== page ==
A State-Based Intention Driven Declarative Process Model

A State-Based Intention Driven Declarative Process Model

Pnina Soffer (Department of Management Information Systems, University of Haifa, Haifa, Israel)
Copyright: © 2013 |Pages: 21
DOI: 10.4018/jismd.2013040103
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Declarative process models support process flexibility, whose importance has been widely recognized, particularly for organizations that face frequent changes and variable stimuli from their environment. However, the currently dominant declarative approaches lack expressiveness for addressing the process context (namely, environment effects) and leading its execution towards a goal. This paper proposes a declarative model which addresses activities as well as states, external events, and goals. The model is based on the Generic Process Model (GPM), extended by a notion of activity, which includes a state change aspect and an intentional aspect. The achievement of the intention of an activity may depend on events in the environment and is hence not certain. The paper provides a formalization of the model and describes an execution mechanism. It emphasizes the usefulness of specifying the intentional aspect of activities, by using it as a basis for semantic validation of the model at design time and for a planning module that can guide execution at runtime. These are illustrated by an example from the medical domain.
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The importance of flexibility in process aware information systems has been widely acknowledged in the past few years. Flexibility is the ability to make changes in adaptation to a need, while keeping the essence unchanged (Regev et. al, 2007). Considering business processes, flexibility is the ability to deal with both foreseen and unforeseen changes, by varying or adapting specific parts of the business process, while retaining the essence of the parts that should not be impacted by the variations (Schonenberg et al., 2008).

Flexibility is particularly important in organizations that face frequent changes and variable stimuli from their environment. For processes that operate in a relatively stable environment, where unpredictable situations are not frequent, flexibility is not essential, as responses to all predictable situations can be defined. However, in the present business environment, where changes occur frequently and organizations have to cope with a high range of diversity, full predictability is rare.

Facing this reality, approaches have been proposed for enabling flexibility in business processes, as reviewed and classified in (Schonenberg et al., 2008). These include mechanisms of late binding and modeling, where the actual realization of a specific action is only decided at runtime as implemented in YAWL (Aalst & Hofstede, 2005), and changes that can be made at runtime to a running process instance or to all instances of the process, enabled in ADEPT (Reichert et al., 2003).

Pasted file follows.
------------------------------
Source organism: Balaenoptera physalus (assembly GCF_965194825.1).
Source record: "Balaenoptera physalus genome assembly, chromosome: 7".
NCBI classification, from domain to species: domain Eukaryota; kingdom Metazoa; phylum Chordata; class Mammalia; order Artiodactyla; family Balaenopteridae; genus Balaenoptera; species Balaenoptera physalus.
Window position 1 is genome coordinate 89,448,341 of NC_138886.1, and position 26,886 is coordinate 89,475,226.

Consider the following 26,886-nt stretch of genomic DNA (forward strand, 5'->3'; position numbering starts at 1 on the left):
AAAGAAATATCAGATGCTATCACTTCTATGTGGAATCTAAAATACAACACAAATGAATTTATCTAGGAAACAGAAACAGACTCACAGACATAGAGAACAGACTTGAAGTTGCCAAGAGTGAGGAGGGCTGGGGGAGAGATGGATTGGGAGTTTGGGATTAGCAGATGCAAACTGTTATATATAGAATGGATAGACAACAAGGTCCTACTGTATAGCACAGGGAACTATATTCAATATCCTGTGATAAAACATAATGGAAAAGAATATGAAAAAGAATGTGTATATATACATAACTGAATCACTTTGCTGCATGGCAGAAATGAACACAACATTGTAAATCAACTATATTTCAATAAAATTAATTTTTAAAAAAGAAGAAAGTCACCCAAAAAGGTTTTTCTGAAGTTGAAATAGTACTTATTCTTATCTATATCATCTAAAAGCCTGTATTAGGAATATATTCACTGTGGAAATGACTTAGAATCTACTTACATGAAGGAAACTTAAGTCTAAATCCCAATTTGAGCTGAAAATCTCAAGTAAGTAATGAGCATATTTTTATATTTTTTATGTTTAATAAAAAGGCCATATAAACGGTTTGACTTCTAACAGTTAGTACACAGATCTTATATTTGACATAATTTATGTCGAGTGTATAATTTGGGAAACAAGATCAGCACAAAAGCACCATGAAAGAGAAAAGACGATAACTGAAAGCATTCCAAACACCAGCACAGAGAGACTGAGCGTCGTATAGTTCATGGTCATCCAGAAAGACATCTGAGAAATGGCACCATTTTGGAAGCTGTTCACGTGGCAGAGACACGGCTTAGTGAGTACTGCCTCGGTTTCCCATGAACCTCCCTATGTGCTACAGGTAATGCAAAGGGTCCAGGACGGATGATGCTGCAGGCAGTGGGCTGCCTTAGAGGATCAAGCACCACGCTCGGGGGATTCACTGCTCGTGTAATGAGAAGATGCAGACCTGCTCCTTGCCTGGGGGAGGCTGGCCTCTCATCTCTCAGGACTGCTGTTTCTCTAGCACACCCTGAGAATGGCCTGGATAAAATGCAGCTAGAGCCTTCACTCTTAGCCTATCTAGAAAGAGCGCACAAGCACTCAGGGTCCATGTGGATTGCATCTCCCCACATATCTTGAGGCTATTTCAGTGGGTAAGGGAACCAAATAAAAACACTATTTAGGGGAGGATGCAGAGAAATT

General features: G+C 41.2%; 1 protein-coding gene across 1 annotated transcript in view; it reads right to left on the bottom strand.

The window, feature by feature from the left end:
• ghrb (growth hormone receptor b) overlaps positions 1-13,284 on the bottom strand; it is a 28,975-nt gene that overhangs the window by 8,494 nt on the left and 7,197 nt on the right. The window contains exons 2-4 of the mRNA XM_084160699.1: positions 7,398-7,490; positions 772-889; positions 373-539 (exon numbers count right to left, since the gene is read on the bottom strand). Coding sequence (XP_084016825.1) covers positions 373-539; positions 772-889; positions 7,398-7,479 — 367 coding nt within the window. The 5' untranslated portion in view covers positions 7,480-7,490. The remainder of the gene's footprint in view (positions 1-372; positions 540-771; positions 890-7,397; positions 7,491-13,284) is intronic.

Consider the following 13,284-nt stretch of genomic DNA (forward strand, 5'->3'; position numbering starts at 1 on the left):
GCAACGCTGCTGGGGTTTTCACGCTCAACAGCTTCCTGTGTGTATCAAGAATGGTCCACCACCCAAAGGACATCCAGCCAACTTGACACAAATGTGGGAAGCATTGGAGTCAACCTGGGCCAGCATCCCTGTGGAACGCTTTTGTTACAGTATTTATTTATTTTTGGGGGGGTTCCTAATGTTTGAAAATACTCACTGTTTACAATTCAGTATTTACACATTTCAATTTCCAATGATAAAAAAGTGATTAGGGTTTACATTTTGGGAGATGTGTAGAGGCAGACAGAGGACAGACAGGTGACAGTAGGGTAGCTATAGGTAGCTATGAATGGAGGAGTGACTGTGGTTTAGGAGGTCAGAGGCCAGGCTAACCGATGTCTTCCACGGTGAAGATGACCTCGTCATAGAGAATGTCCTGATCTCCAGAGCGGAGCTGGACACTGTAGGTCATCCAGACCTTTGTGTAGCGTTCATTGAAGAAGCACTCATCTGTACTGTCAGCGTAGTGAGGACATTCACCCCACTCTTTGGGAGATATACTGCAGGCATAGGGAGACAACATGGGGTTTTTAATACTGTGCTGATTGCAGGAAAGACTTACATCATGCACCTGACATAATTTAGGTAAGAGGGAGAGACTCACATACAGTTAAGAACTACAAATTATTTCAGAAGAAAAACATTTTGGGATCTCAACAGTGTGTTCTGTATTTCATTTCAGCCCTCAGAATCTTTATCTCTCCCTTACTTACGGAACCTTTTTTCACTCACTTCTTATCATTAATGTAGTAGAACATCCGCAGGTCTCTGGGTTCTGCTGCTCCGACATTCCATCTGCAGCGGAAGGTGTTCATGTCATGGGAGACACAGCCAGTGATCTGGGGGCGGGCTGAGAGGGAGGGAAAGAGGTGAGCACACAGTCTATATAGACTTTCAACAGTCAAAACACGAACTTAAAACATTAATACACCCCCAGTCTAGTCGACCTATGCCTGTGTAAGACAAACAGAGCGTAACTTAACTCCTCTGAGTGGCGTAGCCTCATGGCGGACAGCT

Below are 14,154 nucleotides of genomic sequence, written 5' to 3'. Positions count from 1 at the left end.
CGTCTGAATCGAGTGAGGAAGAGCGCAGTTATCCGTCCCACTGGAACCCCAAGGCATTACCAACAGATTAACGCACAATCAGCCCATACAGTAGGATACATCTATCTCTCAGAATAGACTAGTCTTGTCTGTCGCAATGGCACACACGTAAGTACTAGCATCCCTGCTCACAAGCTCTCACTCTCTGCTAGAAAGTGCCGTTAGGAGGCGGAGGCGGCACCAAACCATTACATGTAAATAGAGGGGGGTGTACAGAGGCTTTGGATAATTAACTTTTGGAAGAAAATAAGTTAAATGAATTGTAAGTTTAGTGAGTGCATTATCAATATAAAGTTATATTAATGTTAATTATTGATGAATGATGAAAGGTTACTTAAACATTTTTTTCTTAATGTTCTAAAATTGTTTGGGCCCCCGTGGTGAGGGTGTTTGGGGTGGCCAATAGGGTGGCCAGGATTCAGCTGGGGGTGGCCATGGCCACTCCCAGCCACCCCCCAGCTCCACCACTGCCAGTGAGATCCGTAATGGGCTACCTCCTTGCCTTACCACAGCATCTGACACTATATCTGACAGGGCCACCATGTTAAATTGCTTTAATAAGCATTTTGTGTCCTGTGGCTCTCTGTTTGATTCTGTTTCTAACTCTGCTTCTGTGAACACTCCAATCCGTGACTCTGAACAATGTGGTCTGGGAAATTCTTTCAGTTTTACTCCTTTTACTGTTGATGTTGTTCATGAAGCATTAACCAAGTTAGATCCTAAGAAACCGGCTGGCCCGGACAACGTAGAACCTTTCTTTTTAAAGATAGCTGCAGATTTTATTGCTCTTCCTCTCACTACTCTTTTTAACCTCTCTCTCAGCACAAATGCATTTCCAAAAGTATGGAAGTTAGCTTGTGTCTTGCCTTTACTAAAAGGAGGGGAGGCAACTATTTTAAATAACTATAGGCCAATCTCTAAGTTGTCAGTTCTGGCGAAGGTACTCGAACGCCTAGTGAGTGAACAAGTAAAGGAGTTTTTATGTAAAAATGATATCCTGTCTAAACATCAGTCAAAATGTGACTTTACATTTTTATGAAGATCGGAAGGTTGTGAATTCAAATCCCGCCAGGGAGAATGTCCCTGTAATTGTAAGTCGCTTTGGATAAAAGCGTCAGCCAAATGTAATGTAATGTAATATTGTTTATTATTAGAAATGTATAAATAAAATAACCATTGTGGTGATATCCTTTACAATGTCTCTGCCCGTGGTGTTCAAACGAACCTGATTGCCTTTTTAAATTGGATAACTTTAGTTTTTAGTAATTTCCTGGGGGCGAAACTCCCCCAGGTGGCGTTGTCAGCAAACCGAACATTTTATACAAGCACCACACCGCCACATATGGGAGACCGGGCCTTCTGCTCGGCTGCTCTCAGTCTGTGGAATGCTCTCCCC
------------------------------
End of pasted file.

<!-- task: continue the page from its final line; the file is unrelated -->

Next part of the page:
One of the promising approaches is declarative process models (e.g., Declare (Pesic et al., 2007)), which have received significant attention in recent years.

While “traditional” process models are imperative (e.g., BPMN), explicitly specifying the execution order of activities through control flow constructs, a declarative process model implicitly specifies the execution procedure by means of constraints: any execution that does not violate constraints is possible. Using such model, the user can respond to each situation that arises, executing an activity chosen from all the ones available in compliance to the specified constraints. Currently, the most common approach to declarative process specification (although not the only one existing) is based on Linear Temporal Logic (LTL), which sets constraints on temporal relations among activities (Pesic et al., 2007). While allowing a high level of freedom, the approach has the following limitations.

First, while the human decision about which action to take is made based on the state at that specific moment, the existing models do not emphasize states. Rather, the leading concept to be modeled and monitored in the model is an activity, and constraints can be specified on the execution of a single activity or on relationships between activity executions. The process state is monitored, mainly as a trace of the activities that have been executed up to a given moment. Constraints can also relate to values of data as conditions for activity execution. However, there is no fundamental view and monitoring of state for leading process execution and decision making.

Second, to respond to changes and events in the environment, these need to be addressed in the model. Generally speaking, the model should be context aware, where context is the set of inputs a process instance receives from its environment (Ploesser et al., 2009). This is particularly important when bearing in mind that flexibility is required in the first place in processes that face frequent changes in the environment.

Finally, an effective selection of action by the human operator of the process should relate to the desired outcomes to be achieved, namely, to a goal. Currently, goals are usually not an integral part of process definitions.

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